Referring to FIG. 7, multiple ITMs 100 are shown as arranged in parallel, illustrating a typical installation environment in a interconnection apparatus (not shown in FIG. 7). Example interconnection apparatus in which the ITMs 100 may be installed include the Pretium™ Connector Housing family available from Corning Cable Systems of Hickory, N.C. A specific installation environment may include installation within a data center into a PCH-04U connector housing, available from Corning Cable Systems. As shown, the storage tray 104 of the middle positioned ITM 100 is shown in the fully extended position and is also pivoted, thus providing ready access to the cable length.
In the various embodiments described above, the housing, storage tray and other components may be made from various materials such as, but not limited to, plastics, metals, combinations and the like depending upon installation environments. The transition boot is preferably made from a flexible material. The ITM dimensions may vary depending upon the amount of cable storage required and the number of adapters. Some embodiments do not require tools for the operation of mounting the ITM, accessing the storage tray, or coiling and uncoiling the cable length. The ITMs described above provide rear side access to the cable length and do not require the ITM to be removed from its mounting position to access the cable length. Alternative ITM designs may include sliding-only storage trays or pivoting-only storage trays.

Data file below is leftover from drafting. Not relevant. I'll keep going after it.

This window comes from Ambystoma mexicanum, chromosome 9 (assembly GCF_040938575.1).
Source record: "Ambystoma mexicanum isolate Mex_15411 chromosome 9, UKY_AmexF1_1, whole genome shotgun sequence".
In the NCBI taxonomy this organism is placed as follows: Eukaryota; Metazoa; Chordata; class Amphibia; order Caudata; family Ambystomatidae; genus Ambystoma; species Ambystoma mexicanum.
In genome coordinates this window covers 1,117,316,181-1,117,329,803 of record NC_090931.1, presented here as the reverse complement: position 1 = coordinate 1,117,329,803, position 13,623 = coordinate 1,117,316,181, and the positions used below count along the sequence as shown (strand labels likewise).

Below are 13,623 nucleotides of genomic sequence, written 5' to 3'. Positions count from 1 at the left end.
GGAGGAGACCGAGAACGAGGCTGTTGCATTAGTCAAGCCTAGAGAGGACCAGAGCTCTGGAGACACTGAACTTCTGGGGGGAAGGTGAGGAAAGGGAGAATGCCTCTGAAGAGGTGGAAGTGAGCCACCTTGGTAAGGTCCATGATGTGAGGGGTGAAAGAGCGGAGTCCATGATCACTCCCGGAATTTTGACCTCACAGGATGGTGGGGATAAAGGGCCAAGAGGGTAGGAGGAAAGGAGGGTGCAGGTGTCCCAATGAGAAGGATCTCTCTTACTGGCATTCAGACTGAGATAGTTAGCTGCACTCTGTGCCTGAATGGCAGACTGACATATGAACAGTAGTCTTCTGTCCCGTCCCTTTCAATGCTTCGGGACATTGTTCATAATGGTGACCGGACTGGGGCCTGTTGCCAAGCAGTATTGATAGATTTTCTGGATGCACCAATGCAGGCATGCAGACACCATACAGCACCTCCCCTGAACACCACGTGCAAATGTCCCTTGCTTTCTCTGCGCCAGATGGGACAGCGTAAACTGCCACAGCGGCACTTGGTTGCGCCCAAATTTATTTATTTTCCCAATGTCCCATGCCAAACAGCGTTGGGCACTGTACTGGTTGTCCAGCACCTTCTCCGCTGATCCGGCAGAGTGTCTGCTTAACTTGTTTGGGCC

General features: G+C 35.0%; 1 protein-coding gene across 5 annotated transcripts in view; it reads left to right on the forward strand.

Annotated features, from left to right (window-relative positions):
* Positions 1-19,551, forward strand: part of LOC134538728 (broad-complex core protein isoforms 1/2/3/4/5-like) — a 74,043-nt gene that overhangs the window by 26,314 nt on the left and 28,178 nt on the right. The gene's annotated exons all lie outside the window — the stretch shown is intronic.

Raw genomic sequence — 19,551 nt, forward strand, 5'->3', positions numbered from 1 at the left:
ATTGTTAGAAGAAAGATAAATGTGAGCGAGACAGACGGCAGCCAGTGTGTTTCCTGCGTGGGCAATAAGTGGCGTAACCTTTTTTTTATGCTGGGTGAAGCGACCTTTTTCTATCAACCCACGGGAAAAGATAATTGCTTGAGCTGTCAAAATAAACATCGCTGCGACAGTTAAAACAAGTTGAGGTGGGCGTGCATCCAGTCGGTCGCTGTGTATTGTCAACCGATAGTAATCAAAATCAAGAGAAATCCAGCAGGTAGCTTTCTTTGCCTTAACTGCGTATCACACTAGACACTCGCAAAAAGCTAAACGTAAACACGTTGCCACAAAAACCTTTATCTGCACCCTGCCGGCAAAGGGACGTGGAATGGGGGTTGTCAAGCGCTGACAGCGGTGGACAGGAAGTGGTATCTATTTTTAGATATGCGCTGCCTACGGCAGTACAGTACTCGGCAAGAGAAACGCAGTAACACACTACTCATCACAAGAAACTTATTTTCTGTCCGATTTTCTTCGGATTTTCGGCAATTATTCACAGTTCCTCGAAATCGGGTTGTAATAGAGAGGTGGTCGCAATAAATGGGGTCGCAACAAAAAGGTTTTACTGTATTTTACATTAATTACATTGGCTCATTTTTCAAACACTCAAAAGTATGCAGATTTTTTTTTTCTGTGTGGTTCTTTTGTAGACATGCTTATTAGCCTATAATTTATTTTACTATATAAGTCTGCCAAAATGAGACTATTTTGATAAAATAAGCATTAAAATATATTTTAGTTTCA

The pre-connectorized cable 106 may include any type of optical fiber including, but not limited to, bend performance optical fiber, also referred to as bend insensitive optical fiber or bend optimized optical fiber. Bend performance fiber includes microstructured optical fibers comprising a core region and a cladding region surrounding the core region, the cladding region comprising an annular hole-containing region comprised of non-periodically disposed holes such that the optical fiber is capable of single mode transmission at one or more wavelengths in one or more operating wavelength ranges. The core region and cladding region provide improved bend resistance, and single mode operation at wavelengths preferably greater than or equal to 1500 nm, in some embodiments also greater than 1400 nm, in other embodiments also greater than 1260 nm. The optical fibers provide a mode field at a wavelength of 1310 nm preferably greater than 8.0 microns, more preferably between 8.0 and 10.0 microns. In embodiments, the bend performance fiber is thus single-mode transmission optical fiber.